Jonas Lau Markussen

ᚢ Ūruz



The rune name Ūruz translates to Aurochs (wild ox). However, the rune later changed its meaning to rain or drizzle (the words for aurochs and rain were probably homonyms).


The English rune poem describes the aurochs as a feral beast prowling the moor. In contrast to the livestock of the Fehu rune, this creature does not come willingly and puts up a hell of a fight if it’s crossed. It is a real force of nature that should not be underestimated.


The later poems all describe the rune as rain from different perspectives. The Icelandic poem has actual precipitation from the clouds, destroying the crop harvest and annoying the herder, and the Swedish poem simply has bad weather. On the other hand, the Norwegian poem most likely describes the rune as the rain of slag from iron being forged.


While the two names have different precise meanings, they both reflect ideas of raw natural powers, whether the instinctive forces of wild beasts or the relentless rain pouring from the sky. Especially when contrasted with the Fehu rune and its meaning of movable, manageable wealth that you can manipulate and direct. The meaning of Ūruz can be understood as the inevitable persistence of natural forces, similar to the green leaves emerging in spring, birth after conception and the awakening of animal instincts.


The image is composed of a female horned aurochs nursing an inverted human figure and licking the face of an upright figure, both of whom are in fetal postures. Her naked body is facing forward, and she is rooted with both feet firmly planted on the ground.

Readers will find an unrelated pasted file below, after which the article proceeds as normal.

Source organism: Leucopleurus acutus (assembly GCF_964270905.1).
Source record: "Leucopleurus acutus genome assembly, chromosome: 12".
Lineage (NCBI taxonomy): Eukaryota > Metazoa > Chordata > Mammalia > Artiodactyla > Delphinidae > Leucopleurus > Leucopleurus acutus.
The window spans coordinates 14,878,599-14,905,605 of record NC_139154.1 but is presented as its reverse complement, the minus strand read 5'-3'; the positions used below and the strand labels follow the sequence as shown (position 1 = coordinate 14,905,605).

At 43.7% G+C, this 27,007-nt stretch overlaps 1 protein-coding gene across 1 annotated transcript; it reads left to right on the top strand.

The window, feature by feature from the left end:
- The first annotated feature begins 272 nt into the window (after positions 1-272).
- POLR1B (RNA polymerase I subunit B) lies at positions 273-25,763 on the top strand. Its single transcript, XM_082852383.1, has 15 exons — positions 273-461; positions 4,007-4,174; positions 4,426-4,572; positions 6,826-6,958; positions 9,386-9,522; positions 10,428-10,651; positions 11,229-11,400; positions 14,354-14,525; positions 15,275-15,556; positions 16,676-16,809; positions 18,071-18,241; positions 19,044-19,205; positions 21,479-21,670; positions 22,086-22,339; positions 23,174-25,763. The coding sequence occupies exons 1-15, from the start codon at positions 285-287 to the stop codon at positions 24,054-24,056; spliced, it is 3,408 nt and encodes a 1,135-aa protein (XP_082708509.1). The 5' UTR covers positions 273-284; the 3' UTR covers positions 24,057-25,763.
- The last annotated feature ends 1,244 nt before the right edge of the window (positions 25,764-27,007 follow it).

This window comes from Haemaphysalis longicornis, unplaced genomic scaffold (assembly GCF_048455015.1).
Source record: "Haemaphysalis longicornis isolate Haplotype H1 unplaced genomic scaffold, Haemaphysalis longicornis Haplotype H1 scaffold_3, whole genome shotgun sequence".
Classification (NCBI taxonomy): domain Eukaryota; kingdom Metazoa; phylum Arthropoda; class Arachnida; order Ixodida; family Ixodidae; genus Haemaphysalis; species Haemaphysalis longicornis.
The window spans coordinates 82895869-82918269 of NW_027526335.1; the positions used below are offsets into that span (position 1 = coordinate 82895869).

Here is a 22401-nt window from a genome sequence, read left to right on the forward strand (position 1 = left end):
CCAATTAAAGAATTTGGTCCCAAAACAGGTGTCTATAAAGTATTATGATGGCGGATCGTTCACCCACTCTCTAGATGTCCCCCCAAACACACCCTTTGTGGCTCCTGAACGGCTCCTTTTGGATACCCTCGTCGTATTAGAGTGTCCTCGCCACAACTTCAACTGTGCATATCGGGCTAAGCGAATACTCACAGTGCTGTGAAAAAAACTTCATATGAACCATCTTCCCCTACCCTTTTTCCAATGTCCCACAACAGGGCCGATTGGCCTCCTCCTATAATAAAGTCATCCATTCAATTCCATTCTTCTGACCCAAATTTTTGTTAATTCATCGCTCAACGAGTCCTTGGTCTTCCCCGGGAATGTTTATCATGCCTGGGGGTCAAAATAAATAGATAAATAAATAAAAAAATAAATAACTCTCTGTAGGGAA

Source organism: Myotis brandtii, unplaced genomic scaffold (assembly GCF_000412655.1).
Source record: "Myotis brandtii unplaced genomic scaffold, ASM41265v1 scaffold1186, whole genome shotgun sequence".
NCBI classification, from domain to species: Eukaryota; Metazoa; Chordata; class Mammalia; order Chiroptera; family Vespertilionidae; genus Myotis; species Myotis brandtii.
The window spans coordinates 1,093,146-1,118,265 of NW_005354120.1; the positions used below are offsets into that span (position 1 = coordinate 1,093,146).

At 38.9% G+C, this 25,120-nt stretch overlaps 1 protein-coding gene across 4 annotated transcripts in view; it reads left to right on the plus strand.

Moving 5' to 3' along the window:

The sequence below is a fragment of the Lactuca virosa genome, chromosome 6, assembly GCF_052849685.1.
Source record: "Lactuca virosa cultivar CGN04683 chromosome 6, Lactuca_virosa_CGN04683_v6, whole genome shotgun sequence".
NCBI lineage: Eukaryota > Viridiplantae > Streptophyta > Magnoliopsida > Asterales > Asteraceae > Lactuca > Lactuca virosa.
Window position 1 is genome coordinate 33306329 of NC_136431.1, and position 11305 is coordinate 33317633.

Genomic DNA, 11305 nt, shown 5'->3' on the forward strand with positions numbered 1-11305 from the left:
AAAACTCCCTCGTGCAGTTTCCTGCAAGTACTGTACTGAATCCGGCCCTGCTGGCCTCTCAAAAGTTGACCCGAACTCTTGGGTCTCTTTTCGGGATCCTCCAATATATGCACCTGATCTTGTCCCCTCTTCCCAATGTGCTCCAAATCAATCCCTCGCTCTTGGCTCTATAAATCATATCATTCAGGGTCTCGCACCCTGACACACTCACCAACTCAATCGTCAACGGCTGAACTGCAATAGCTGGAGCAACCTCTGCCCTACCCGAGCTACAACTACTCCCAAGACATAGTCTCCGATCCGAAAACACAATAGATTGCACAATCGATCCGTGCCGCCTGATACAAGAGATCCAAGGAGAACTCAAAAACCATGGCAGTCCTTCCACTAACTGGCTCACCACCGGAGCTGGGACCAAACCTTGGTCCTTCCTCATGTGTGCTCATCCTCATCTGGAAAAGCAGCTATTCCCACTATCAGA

She is the primordial cow Auðhumla (possibly meaning ‘abundance of humming’), giving milk to the ancestor of all the Jotnar, Ymir (meaning ‘rumble’ or ‘roar’), created by the heat and liquids amalgamating in the yawning void (ON: ‘ginnungagap’). She’s licking Búri, the ancestor to all the Æsir, free from the salty icy blocks. The offspring of Búri ultimately kill Ymir and create the physical world out of his body.


Although Auðhumla and Ūruz are not directly linked, she embodies the primal nature of the rune well, not least with her abundant streams of milk paralleling the pouring of rain that nourishes the land on which it falls.


The myth has a clear narrative theme of abstract substance in the shape of raw noise materialising through spoken word. The roar, Ymir, in the yawning void, Ginnungagap, sustained by the ample streams of humming, Auðhumla, is killed by the conscious Æsir, who pronounce the order of the physical world and time, thus transforming incomprehensible noise into intelligible sounds by forming words.


The roles of the two primordial ancestor figures are mirrored in how Auðhumla nurtures them. While Ymir is given the bodily produce of milk, connecting him to his primal nature, Búri is licked free by the mouth of Auðhumla, connecting him to the sentient head of the animal and the mouth from which words are formed.



English Rune Poem


Aurochs — audacious and amply horned,
the fiercest of beasts — fights with its horns —
Mighty moor-stomper; mettlesome creature!


Original language:
Ūr — byþ anmōd and oferhyrned,
felafrēcne dēor — feohteþ mid hornum —
mǣre mōrstapa; þæt is mōdig wuht!



Icelandic Rune Poem


Drizzle — is the sky’s tears
and smashing of hay
and herdsman’s hate.


Original language:
Úr — er skýja grátr
ok skára þverrir
ok hirðis hatr.



Norwegian Rune Poem


Drizzle — of sparks come from hot iron;
In snow reindeer often run.


Original language:
Úr — er af illu iarne;
oft lœyper ræin a hiarne.



Swedish Rune Poem


Drizzle — Worst weather.


Original language:
Ur — urväder värst.




Senra Silva, Inmaculada, 2003. ‘The significance of the rune-names evidence: from the Anglo-Saxon and Nordic sources’. Universidad de Sevilla. Departamento de Filología Inglesa.


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